This is more similar to a Cortado but it is more velvety and thicker. It is an espresso shot topped with micro milk forms that appear as bubbles on top of the cup making it have a glossy appearance. Stands out as a very good option for coffee beginners.
Flat white

Iced Coffee

This one should not go unmentioned. It is the type of coffee that you will order and your group of friends will think they had a raw deal in their order. The annoying ones will even ask to have a sip of it. As the name suggests, iced coffee is coffee that is served chilled by either brewing it cold of adding ice cubes in the coffee cup. For those who cannot do without coffee in this scorching sun, this is the drink for you.
Iced coffee

House Coffee

Finally, I will wind it up with the mention of a cup that everyone has been having even in the lowest form of coffee houses. This is the basic plain coffee that does not require the sophistication of the espresso extraction and preparation. In fact it is not classified as an espresso based drink. I just had to mention it for the purpose of making it known that there is an option outside espresso; (just in case you forget the jargon). There is definitely more to add on this list of coffee cups, but as they say, we have to begin somewhere. So no more fear of coffee houses.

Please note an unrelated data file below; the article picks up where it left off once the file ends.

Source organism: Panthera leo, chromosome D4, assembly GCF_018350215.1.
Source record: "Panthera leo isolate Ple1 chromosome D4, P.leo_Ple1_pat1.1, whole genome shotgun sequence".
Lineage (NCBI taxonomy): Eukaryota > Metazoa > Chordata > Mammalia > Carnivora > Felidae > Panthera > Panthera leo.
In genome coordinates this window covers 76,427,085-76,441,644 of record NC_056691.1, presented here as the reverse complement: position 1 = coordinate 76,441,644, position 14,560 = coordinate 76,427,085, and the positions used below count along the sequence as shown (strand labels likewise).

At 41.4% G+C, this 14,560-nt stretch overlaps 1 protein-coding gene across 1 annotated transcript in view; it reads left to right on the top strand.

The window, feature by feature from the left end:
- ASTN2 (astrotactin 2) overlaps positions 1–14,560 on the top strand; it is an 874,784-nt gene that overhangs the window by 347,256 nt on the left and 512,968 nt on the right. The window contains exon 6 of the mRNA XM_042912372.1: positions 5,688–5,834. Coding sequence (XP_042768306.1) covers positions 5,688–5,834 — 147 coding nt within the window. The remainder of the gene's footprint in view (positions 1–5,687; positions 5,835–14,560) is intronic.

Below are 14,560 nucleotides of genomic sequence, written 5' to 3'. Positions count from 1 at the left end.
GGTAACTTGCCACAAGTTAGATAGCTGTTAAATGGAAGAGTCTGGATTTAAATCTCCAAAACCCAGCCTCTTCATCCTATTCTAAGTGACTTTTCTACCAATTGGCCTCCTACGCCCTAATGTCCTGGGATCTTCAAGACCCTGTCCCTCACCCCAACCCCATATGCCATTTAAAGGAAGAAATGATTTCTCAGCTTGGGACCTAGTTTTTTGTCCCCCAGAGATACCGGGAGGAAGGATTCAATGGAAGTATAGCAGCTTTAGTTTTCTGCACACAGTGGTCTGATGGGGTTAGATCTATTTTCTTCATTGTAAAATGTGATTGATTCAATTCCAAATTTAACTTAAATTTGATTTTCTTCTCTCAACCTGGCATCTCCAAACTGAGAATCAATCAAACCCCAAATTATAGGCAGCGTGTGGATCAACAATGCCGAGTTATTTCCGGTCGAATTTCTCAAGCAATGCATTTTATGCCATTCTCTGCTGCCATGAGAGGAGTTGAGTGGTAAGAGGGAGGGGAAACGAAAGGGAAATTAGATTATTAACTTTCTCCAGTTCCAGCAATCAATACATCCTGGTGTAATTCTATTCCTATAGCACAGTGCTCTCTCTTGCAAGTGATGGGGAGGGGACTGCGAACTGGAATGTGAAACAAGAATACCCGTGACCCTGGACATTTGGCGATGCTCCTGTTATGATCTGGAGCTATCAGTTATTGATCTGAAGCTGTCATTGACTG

We hope our guy’s coffee date ended in marriage.

13 thoughts on “Coffee Dates Jargon: What to Order on a Coffee Date Like a Pro”

  1. Pingback: Can You Eat Cereal Without Milk? (Surprise! Surprise!)

  2. Well said dan, atleast you are helping a layman here improve their perspective and attitude towards coffee. You will be supprised on the information available out there.. close to none. So i advise everyone to come and find it here Kudos n stay caffeinated.

  3. Very informative, I was once a victim of my naivity on the Espresso coffee but what pricked me the most was the quantity rather than the bitterness blame the luhya in me. Big up the good writting

  4. This post is very INFORMATIVE. I have always avoided ordering coffeee in restaurants but from the explanation, I can now show off abit. I def know what to go for. Thanks for educating us.

  5. Pingback: How to Buy Coffee in Kenyan Supermarket Shelves – Agrofoodious

  6. Quite informative.
    I am not really a coffee guy. If I got to try something new, I do it alone. This way, I can embarrass myself without fear; then I can advice beginners properly later… Cappuccino became my mainstay though….